This weekend I am setting up an Easter Breakout for my family. It will be a new twist on the old Easter egg hunt. In about a month I'll be heading to Ottawa to present Breakout at the Ontario Association of Library Technicians/Association des bibliotechniciens de l'Ontario 44th Annual Conference. You could say I've got Breakout fever. Don't worry though Breakout Belleville, I will be back. I want to be able to play sometimes too!

Thursday, April 13, 2017

An Ode to Spring (With Apologies to the Neighbours)

It has been quite some time since I posted. I have been hibernating for the winter. Leaving for work and coming home in the dark has been quite uninspiring. Then suddenly, with the start of Daylight Savings Time and the longer warmer days, I feel like I am waking up again. My Canada 150 tulips that survived the foraging squirrels have popped up lush and green. The grass is growing, birds are singing, and best of all the kids are outside in full force, the whole neighbourhood alive with the laughter, hoots and hollers of childhood fun.

Neighbours we practically haven't seen all winter are out visiting on the front steps. The bikes and scooters are all out. My kids got a pogo stick for Christmas and he has enjoyed bouncing around the neighbourhood.  His friend went and got one too, and now they jump around together, trying out new tricks or seeing who can stay on the longest. Last I checked they had invented a type of pogo derby--bouncing while trying to knock the other one off. Ba-dunk, ba-dunk, ba-dunk. It has a distinct sound. Turns out that it is also a sound that the neighbours can hear inside their houses! Sorry neighbours and friends; we will try to keep it between the hours of 9am and 8pm. Ba-dunk-ba-dunk!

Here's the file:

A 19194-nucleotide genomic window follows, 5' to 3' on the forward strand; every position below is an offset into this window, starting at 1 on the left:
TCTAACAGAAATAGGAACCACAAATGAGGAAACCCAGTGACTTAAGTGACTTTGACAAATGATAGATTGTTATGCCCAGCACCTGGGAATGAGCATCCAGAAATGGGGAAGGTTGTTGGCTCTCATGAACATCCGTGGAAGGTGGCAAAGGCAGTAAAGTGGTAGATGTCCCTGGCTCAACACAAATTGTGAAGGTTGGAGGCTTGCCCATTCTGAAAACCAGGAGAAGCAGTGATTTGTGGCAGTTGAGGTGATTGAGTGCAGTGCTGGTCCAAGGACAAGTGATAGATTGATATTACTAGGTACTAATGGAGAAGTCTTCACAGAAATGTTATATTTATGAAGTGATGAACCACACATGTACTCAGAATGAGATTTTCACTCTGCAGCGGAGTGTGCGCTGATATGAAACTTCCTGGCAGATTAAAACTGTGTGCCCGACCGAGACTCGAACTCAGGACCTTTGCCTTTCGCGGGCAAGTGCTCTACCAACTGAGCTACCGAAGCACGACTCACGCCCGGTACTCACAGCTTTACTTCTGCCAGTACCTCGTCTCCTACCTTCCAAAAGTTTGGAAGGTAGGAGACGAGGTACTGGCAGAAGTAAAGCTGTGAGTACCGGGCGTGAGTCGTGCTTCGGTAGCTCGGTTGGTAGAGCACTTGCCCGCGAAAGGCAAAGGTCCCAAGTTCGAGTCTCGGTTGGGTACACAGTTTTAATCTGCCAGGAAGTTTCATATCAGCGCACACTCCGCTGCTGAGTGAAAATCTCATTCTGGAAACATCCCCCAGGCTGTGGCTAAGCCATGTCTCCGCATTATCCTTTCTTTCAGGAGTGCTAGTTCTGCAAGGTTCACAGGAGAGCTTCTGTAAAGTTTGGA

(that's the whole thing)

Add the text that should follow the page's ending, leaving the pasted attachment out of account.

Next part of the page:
Sunday, October 30, 2016

This Makeup is Delicious!

Would you eat your makeup? I would. I know exactly what is in it, because I made it myself with ingredients from the pantry.